A tiny-but-mighty open-source carrier board for the Raspberry Pi CM4
Piunora is a compact, easy-to-use development board for electronics prototyping with Linux. It has a familiar form factor, legible pin labels, and a design that’s well suited to space-constrained applications.
As a carrier board for the Raspberry Pi Compute Module 4 (CM4), Piunora is essentially a tiny version of the Raspberry Pi 4 Single Board Computer (SBC) with added flexibility to accommodate custom form factors. CM4-based devices like Piunora are fully compatible with software that was written for the Raspberry Pi 4, as long as that software accounts for the hardware peripherals in use. There are also versions of the CM4 that include eMMC memory, which is more reliable than a traditional SD card.
It may be small, but Piunora is packed with powerful peripherals that will come in handy for rapid prototyping and embedded machine-learning applications. Examples include an HDM1 port, camera-input connectors, and PCI-e support, which is not present on a standard Raspberry Pi 4. Finally, the M.2 B-Key port on the rear of the board is not only useful for SSD storage, it can also host a diverse range of PCI-e expansion boards.
Great for Working with Electronics
A Qwiic/Stemma-QT-compatible connector makes it quick and easy to use I²C sensors—from Adafruit, SparkFun, and others—via Python. That puts hundreds of high-end sensors and peripherals at your fingertips, with no soldering or breadboarding required, which makes developing powerful, sensor-based machine-learning applications a breeze.
Qwiic and Stemma QT put the rapid back in rapid prototyping by allowing you to connect and daisy-chain I²C devices. Using just one connector, you can add multiple devices to Piunora. The Qwiic connector was developed by SparkFun (Qwiic) and then picked up by Adafruit (Stemma QT). Both companies offer a number of affordable sensors, displays, and input devices. All of their boards have easy-to-use Python drivers that work with the Raspberry Pi and the CM4.
The demo above uses Adafruit Blinka—a library that enables CircuitPython code in Linux—and an Adafruit VCNL4040 distance sensor attached by a single cable to Piunora’s Qwiic/Stemma-QT connector.
Unlike any of the official Raspberry Pi boards, Piunora includes an on-board ADC that provides true-analog inputs. Six ADC channels are exposed to pin headers and two additional channels are broken out to solder pads on the bottom of the board for when you need that little bit of extra analog.
To make prototyping easier, Piunora also includes two user buttons and an RGB LED for simple status feedback in your applications. We provide sample code that allows you to shutdown Piunora safely using the button on the back.
A New Way to Develop With Raspberry Pi
Piunora includes a USB Type-C port that’s wired for both power and USB 2.0 data. Because it draws less power than a full-featured Raspberry Pi 4, it will happily interface with any modern USB port rated for 900 mA or higher (most USB Type-A 3.0+ and USB Type-C ports). As a result, you can use Piunora simply by plugging it into your computer and connecting to it via USB gadget mode, either as a virtual Ethernet interface, a USB Serial connection, or a USB mass-storage device.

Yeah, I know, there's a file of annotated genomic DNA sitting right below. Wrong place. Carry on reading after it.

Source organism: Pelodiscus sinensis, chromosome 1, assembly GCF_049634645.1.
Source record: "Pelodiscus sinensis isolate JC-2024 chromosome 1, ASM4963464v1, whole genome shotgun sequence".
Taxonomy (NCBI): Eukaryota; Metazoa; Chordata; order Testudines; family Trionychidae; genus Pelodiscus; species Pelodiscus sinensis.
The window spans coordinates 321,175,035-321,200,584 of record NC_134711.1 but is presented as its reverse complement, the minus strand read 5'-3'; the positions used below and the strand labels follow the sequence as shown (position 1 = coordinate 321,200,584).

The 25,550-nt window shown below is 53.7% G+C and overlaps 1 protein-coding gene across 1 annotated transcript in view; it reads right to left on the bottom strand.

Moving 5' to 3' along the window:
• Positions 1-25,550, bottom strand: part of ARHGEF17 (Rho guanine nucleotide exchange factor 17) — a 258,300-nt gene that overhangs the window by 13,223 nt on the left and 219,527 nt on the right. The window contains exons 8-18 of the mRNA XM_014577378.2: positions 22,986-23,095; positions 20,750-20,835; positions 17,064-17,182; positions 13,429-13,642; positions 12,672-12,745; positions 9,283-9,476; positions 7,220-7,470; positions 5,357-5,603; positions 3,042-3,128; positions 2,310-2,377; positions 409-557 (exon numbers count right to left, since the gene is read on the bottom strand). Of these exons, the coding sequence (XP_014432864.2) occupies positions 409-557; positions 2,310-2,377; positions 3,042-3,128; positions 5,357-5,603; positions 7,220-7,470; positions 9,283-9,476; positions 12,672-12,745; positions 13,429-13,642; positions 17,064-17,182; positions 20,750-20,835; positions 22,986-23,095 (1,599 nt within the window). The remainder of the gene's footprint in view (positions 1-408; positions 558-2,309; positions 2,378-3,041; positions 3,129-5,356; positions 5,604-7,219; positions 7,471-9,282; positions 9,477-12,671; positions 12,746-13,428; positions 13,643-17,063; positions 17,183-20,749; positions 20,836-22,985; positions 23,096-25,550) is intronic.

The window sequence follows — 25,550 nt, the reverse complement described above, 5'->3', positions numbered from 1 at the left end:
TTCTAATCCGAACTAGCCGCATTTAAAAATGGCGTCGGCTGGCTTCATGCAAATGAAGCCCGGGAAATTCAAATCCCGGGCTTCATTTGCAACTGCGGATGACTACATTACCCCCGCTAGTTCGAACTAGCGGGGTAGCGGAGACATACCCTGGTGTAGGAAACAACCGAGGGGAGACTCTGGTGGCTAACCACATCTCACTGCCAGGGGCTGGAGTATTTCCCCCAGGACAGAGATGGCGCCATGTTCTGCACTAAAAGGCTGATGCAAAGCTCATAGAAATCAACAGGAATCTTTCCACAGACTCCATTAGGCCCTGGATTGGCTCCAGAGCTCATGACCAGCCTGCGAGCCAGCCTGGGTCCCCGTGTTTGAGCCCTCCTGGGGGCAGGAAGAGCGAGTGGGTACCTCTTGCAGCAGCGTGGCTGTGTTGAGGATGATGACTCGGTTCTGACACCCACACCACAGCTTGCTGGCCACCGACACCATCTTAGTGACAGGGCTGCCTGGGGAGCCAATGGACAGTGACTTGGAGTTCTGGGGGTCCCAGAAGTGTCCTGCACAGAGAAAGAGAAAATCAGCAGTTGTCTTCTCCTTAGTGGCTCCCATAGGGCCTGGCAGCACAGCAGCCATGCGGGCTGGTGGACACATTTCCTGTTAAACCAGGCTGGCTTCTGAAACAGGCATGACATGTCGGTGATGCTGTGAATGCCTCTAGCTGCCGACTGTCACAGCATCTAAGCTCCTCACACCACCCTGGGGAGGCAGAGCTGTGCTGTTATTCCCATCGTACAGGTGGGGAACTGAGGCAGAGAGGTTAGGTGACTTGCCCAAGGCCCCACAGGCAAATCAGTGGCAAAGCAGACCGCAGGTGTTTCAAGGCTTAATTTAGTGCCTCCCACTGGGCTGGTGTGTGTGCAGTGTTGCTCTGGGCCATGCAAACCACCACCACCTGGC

Thanks to Adafruit Blinka (a compatibility layer for CircuitPython on Linux SBCs), you can use Piunora just like any other CircuitPython dev board, which allows you to take advantage of the huge collection of existing drivers for that ecosystem. Our goal is to make it as easy as possible to develop embedded applications with Piunora, and we are actively developing open-source software to enable this specific use case.
Optimized for Hacking & Integration
Piunora is also great for embedding into your own custom hardware solutions. Its compact form factor and obstruction-free pin headers facilitate the development of expansion boards using cheap, two-layer PCBs—or the mounting of Piunora, up-side down, onto larger PCBs. And with all of its core connectors facing in the same direction, Piunora takes much of the guesswork out of enclosure design as well.
And don’t forget that M.2 connector, which provides the perfect interface for a more compact style of add-on board. If you are feeling hacky, you can use the optional jumper pads to connect the USB Host port directly to the M.2 connector following the industry standard M.2 B-Key pinout. That way you can develop simple, space-efficient, USB-enabled MCU solutions that extended the functionality of your Piunora. Please note that this is a feature intended for hackers and it might not work perfectly in all situations.
And finally, there are three additional GPIOs connected from the CM4 itself.
Features & Specifications
Ard R3 / Adafruit Metro compatible form factor (3.3 V logic, may not be compatible with all Shields)
PCI-e through M.2 B-Key connector on the rear of the board with dedicated 3.3 V / 3 A supply
Analog to Digital Converter (MCP3008)
On-the-fly switching between USB host (USB Type-A) and device mode (USB Type-C)
Qwiic/Stemma QT connector to easily interface with I²C devices
A full-sized camera connector that supports all Pi-compatible cameras
A full-sized HDM1 2.0 port
A WS2812 Smart RGB LED for user status
Optional Wi-Fi or eMMC options depending on your choice of CM4
Slim design with the Piunora Lite measuring 8-12 mm and the Piunora Pro measuring 11-13 mm
Two user-controllable buttons (including software that turns one of them into a safe-shutdown button)
Piunora is open hardware, and we will publish both our design files and our software by the time it ships
Differences Between Piunora Pro & Piunora Lite
Piunora Lite uses the exact same PCB as Piunora Pro but leaves off the bottom side components for space and cost savings. Piunora Lite does not include the following features: